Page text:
least shabby.  The top front and back are slightly curled outward, the top and bottom  

have an occasional 1/8" split, This book jacket has been well-cared-for and is flat with

no wrinkles or creases.  The black magic marker has covered three lines of name and  

address on the inside front page.  The author teaches English and Irish History at the  

StateUniversity of New York at Stony Brook.  This is his third book.  This author ably  

covers Ireland's rich and complex past of over 5,000 years.  He drew on church  

records, art and archeological evidence to illustrate the prehistoric era, the heroic age

of Celt, Viking and Norman conquests, and the world of early Christianity.  He explores

the development of a distinctive Irish culture and society during the Middle Ages, the

Tudor conquest of the sixteenth century, the establishment and rule of a Protestant  

Ascendancy in the seventeenth and eighteenth centuries and the resurgence of a  

Catholic Ireland in the nineteenth century.  The author then delineates the turbulent  

formation of the modern Irish state and chronicles both its glories and its frustrations,   

The Irish experience is shown geographically in its European and worldwide setting.  

Early waves of immigrants to Ireland and later waves of Irish emigrants abroad are

given a prominent place in the overall picture.  This book is distinguished by its  

breadth both geographically and chronologically.  It will deepens your interest in, and  

knowledge of, the land so many of our ancestors left long ago to build a new life here.  

 PRICE: new was $19.95.  This copy gently used $16

 

PK CRAZY CRATE PK01 - BOOK 6:  THE MELUNGEONS.   Notes on the Origin of a

Race.  Revised Edition.  1992 by the author.  By Bonnie Ball, The Overmountain

Press, 114 pages, 5 " by 8 ", softbound with colorful covers on slick heavy paper.  

Mrs. Ball is quite familiar with the Melungeon peoples.  Two families lived on her  

father's farm, and worked with him, and she taught Melungeon children in the local  

Schools since she taught in Scott, Dickinson and BuchananCounties in Tennessee.  

This ethnological study is both scholarly and highly readable.  The author traces,  

objectively, the roots of one of America's more obscure peoples.  Numerous theories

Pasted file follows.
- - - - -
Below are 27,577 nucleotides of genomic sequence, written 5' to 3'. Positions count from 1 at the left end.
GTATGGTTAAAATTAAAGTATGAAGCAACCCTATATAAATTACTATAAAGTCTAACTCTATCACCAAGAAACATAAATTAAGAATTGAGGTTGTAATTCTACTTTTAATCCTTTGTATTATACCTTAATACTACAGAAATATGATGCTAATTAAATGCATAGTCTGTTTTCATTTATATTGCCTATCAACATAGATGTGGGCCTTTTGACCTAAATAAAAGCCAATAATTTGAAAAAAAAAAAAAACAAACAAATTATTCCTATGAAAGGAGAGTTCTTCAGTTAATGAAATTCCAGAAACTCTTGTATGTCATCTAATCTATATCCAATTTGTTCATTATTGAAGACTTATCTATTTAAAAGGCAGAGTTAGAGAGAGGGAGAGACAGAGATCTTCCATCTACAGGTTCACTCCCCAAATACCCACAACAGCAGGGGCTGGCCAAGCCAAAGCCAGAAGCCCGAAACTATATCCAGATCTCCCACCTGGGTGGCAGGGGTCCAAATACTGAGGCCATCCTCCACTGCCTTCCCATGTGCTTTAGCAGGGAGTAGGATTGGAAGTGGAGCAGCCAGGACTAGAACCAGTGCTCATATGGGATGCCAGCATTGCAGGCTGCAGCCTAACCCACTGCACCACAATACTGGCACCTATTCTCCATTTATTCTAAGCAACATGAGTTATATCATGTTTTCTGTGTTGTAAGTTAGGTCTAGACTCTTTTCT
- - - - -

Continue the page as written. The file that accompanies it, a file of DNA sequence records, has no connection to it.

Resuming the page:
exist for the origin of these people, who were not black nor white nor Indian.  In this  

work the author discusses the various theories, their strengths and weaknesses, and  

the multiple possibilities.  These theories include the roles of Sir Walter Raleigh's  

"Lost Colony", shipwrecked Portuguese sailors, followers of Spain's Fernando de  

Soto who were left behind in America, various Native American Tribes, and black  

slaves in the Melungeon ancestry.  The author has also included a comprehensive list  

of "Some Suggested Reading" to provide the broadest possible range of information.  

This work is a must-have for anyone interested in early Appalachian history and the  

Ethnic development of America.   Original PRICE was $10, now only $8.

 

PK CRAZY CRATE PK01 - BOOK 7: SCOTTISH HIGHLANDERS ON THE EVE OF THE  

GREAT MIGRATION 1725-1775.  THE PEOPLE OF ARGYLL.  By David Dobson.  2005

by the author.  Clearfield Company, 2005.  137 pages plus the 1714 map, by Hermann

Moll of Northern England showing the Western Islands.  5 " by 8 " slick coated  

covers in black & white. Wrappers.  The next map is of Modern Argyll showing the  

parishes, etc.  From the Introduction by the author:  "Emigration from Scotland to  

colonial America, which had been small scale during the seventeenth century, became  

significant during the eighteenth century.  Much of this exodus originated in the

Highlands of Scotland where the traditional social and economic structures were

beginning to break down under pressure from the Commercial and the Industrial

Revolutions which were occurring in both England and Lowland Scotland.  Profits

were to be made by supplying raw materials and foodstuffs to the growing factory

towns.  Clan chiefs increasingly abandoned their patriarchal role in favor of becoming  

capitalist landlords, and the traditional social fabric of the Highlands was soon in

tatters.  This social breakdown was alsointensified through the failure of the Jacobite  

cause in 1746 followed by the military occupation and repression that occurred in the

Highlands in the aftermath of Culloden.  The absorption of thegreat Highland  

landowners and clan chiefs into the British elite ultimately resulted in farm rents being  

increased to enable the landowners to maintain their new life styles.  Voluntary emigrants

bound for North Carolina and New York, and others from Inverness were bound for  

Georgia.  In 1746 the British Government dispatched about one thousand Jacobites,  

prisoners of war, in or prisoners in chains were sent as indentured servants bound for the colonies." 

The History lesson continues with details of when and where, but the majority of this